In the area of unity of command, one sees perhaps the most remarkable aspect of Marlborough’s character. Although he was an extremely able diplomat, his relationship with Prince Eugene of Savoy had nothing of the negative aspects of political diplomacy. There was no false modesty nor playing to one’s strengths or weaknesses, as we see in his actions with members of government. Here was one of those rare times in history when two men meet and have an instant connection, seeing each other’s value and recognizing how one might work off of the other’s strengths. Although Eugene was certainly a brilliant leader in his own right, he must have seen in Marlborough not only a man senior to himself in age and in numbers under his command, but also an equal in talent and vision on the battlefield. That Marlborough acted as commander in chief when they worked together is not only a tribute to his talent but to a remarkable humility on Eugene’s part. The two had little in common as far as personal bearing or habits were concerned, but it was only battlefield ability and trust that mattered. Count de Biron, who had led the French advanced guard at Oudenarde and was captured afterward, noted the relationship between the two and their subordinates, commenting on “a deep respect on the part of all the general officers for these two chiefs.”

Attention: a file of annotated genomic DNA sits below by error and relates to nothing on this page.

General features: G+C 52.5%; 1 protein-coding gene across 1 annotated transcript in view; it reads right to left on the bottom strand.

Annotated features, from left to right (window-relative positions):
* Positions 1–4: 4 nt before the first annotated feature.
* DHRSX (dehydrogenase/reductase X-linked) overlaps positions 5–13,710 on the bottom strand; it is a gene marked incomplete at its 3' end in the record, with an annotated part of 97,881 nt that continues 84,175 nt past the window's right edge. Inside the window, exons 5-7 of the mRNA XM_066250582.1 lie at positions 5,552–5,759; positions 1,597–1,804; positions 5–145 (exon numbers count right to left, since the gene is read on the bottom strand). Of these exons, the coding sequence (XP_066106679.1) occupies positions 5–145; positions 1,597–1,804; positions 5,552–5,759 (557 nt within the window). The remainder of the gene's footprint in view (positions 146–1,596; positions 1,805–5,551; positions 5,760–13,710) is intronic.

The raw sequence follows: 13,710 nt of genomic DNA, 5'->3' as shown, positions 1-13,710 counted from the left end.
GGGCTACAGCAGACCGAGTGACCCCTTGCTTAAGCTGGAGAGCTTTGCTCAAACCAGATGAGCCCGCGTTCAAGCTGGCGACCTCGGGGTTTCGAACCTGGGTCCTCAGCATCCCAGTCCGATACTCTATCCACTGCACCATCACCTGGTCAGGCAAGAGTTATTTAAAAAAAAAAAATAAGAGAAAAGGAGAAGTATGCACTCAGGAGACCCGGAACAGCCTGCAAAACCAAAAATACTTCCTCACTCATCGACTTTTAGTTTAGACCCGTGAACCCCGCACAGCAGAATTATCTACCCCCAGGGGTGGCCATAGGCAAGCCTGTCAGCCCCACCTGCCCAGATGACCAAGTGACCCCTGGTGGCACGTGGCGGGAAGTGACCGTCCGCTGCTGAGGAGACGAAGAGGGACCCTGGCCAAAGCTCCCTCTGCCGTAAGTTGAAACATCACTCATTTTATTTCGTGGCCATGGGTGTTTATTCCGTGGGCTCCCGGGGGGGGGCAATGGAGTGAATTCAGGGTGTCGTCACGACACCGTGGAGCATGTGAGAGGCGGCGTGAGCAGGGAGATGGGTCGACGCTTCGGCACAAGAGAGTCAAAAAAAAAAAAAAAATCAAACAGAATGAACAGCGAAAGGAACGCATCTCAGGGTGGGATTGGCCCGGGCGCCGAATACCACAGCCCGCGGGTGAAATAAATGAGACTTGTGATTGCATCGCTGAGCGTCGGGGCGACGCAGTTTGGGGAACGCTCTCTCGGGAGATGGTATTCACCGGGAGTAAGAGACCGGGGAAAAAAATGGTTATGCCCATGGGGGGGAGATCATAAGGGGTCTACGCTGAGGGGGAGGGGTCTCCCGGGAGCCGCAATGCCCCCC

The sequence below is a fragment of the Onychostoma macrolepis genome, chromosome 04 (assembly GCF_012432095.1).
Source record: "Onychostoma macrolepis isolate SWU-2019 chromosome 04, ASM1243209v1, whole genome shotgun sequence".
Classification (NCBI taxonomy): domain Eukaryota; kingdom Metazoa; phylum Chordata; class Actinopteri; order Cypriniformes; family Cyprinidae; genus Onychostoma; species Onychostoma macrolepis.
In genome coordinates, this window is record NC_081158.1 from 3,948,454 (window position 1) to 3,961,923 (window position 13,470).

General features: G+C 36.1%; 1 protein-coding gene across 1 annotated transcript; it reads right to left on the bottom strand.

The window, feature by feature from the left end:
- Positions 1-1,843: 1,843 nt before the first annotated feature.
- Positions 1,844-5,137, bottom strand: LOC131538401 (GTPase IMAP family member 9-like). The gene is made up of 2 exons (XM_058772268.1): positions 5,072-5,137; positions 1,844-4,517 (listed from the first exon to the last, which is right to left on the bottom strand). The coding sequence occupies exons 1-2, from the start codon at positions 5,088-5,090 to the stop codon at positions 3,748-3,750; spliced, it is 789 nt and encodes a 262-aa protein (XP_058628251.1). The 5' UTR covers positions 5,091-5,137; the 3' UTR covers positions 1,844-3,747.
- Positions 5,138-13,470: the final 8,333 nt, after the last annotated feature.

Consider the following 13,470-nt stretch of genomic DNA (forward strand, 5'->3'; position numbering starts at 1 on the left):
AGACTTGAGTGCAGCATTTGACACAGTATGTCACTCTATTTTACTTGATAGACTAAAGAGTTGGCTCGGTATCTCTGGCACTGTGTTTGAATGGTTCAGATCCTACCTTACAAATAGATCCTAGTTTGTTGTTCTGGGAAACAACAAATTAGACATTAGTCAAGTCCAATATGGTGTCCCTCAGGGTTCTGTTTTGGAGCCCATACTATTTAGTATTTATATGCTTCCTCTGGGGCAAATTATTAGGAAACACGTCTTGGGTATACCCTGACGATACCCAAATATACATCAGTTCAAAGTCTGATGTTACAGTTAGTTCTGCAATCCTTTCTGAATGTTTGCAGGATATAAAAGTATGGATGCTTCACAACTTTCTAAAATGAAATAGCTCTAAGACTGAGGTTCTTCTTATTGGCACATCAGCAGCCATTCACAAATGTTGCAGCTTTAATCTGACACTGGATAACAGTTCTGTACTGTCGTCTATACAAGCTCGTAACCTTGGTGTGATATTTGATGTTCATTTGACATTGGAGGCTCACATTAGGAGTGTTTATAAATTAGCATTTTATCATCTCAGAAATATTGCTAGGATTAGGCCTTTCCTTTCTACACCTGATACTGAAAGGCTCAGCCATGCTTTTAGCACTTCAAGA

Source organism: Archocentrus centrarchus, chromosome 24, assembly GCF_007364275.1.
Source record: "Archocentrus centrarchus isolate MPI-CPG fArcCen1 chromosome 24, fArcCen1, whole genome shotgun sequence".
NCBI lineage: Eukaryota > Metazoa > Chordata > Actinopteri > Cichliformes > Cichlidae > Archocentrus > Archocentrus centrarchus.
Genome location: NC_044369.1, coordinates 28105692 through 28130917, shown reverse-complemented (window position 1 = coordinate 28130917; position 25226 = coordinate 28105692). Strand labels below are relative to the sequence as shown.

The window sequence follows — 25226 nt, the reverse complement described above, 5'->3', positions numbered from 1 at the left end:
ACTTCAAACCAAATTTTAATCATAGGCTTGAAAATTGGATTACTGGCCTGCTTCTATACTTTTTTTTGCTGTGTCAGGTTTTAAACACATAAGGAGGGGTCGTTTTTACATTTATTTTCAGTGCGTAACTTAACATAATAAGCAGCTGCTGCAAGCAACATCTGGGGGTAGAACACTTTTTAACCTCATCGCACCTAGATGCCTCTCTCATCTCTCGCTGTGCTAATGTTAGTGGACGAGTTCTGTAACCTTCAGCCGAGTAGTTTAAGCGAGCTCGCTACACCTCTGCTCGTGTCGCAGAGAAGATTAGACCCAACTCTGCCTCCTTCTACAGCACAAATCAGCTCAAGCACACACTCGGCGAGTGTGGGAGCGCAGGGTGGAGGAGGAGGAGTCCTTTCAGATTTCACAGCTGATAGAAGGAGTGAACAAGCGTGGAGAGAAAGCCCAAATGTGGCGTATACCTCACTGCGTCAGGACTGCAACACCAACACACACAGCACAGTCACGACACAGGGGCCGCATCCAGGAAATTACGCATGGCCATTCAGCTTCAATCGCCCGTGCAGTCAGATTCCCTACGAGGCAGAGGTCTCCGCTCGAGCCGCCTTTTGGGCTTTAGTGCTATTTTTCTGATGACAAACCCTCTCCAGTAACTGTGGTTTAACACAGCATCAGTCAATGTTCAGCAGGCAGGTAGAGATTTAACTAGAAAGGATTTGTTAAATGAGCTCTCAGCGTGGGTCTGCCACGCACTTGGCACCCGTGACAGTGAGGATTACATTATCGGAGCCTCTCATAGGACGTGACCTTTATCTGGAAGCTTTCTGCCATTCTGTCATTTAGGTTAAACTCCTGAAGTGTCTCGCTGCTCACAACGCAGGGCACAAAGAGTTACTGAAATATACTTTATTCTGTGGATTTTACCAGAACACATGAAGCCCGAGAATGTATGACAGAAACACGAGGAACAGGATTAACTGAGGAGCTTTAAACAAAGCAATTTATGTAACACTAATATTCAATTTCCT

Ultimately, Marlborough was the commander of the British army. He had loyal subordinates such as Cadogan and his own brother, Charles Churchill, on whom he depended greatly, but whether in planning or in execution Marlborough made the calls. He was able to enhance this ability to command by employing extremely effective aides-de-camp who made sure nothing happened on the battlefield that he was not immediately aware of. According to Chandler, “The Duke also took more than usual care in choosing his aides. … They served as Marlborough’s eyes—a truly vital function on days of battle for any one man to keep full control over every sector. Marlborough’s much noticed knack of appearing at points of the greatest crisis and danger were frequently due to information brought back by his aides.” Thus, he was always able to respond to enemy movements and could be on hand to rally his men when they were hard pressed or to launch the final attack when the time came. As battlefields grew larger along with the armies, such intelligence gathering became more and more vital. Jeremy Black comments, “Marlborough’s battles were fought on a more extended front than those of the 1690s, let alone the 1650s, and thus placed a premium on mobility, planning and the ability of commanders to respond rapidly to developments over a wide front and to integrate and influence what might otherwise have been in practice a number of separate conflicts. Marlborough was particularly good at this and anticipated Napoleon’s skilful and determined generalship in this respect.”